- Chick peas with artichoke hearts
- Black beans and corn
- Cannellini beans with swiss chard and string beans
- Barley with mushrooms (not gluten-free)
Speaking of mushrooms, that’s a meal and a half. If you see large portabella mushroom caps –jackpot! It’s a vegan steak. Take it and run.
If you are super lucky, you will see a nice tofu dish.. seared or grilled; something fancy! I’m not just talking Asian cuisine; some places will go all out. Now if you are really in the right place at the right time look out. I have had quinoa risotto with plantains in a Spanish restaurant done really well. I have had seitan cutlets in a few places. The best yet though, was the cauliflower steak. It was three vegans, three non vegans and six cauliflower steaks. Those copy cats! It could happen.
(5) You could always call ahead!
They are much more accommodating on the phone prior to a reservation being made. Hosts and managers sometimes have more insight, professionalism and patience than a rushed waiter. They can tell you right away what is vegan and what is not. You can check the online menu too. To be competitive now, restaurants really have to offer something for everyone- vegetarian, gluten-free, paleo, nut-free, kosher, vegan and so on. Being vegan today isn’t as hard as years ago.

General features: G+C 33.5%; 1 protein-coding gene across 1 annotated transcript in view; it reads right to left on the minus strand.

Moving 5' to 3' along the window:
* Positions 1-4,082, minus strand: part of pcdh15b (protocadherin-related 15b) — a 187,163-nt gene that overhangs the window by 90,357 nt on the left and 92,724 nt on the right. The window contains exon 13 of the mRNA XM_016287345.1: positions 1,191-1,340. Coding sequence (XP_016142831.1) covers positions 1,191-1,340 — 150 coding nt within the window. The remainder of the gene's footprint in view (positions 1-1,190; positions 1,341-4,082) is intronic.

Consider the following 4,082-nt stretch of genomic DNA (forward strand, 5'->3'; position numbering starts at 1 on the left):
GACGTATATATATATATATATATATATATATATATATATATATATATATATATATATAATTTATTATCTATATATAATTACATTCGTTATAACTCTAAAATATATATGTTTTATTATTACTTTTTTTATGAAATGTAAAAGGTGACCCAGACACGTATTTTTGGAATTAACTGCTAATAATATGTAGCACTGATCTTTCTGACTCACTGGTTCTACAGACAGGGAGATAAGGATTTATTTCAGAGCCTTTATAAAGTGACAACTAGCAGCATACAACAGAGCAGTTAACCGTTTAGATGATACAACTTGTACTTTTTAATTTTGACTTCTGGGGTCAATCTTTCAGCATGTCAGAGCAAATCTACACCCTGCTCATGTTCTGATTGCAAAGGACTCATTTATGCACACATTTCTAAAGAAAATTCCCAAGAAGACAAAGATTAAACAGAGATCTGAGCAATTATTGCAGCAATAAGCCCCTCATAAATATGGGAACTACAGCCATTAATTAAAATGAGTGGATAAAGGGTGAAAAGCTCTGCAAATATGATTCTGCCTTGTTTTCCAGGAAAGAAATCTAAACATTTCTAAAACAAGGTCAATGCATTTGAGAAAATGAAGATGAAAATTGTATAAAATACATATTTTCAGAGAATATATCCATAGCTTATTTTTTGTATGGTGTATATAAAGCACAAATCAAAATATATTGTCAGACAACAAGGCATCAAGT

If you are a newbie, remember to come out of the vegan closet! Represent.. ask questions, make suggestions, be vocal about what you want; spread the love and awareness and heighten the desire for vegan food. With increased demand, comes supply. Support the vegan restaurants and places that go out of their way to veganize. A great example that I have seen lately, is the Yard House with a special GARDEIN section. Some restaurants will have a separate vegan menu altogether. Even Chipotle introduced a vegan item: Sofritas. It has to be something cool – not just an improvised salad or side. Give us some substance that isn’t pasta, GMO corn or cheap nutritionally deficient white bread or white rice. They need to get creative and step up their game. Never know when Beyoncé might pop in.
Disclaimer: The information given here is for educational purposes only. You should not use this to diagnose or treat a health problem or disease without consulting with a qualified health care provider.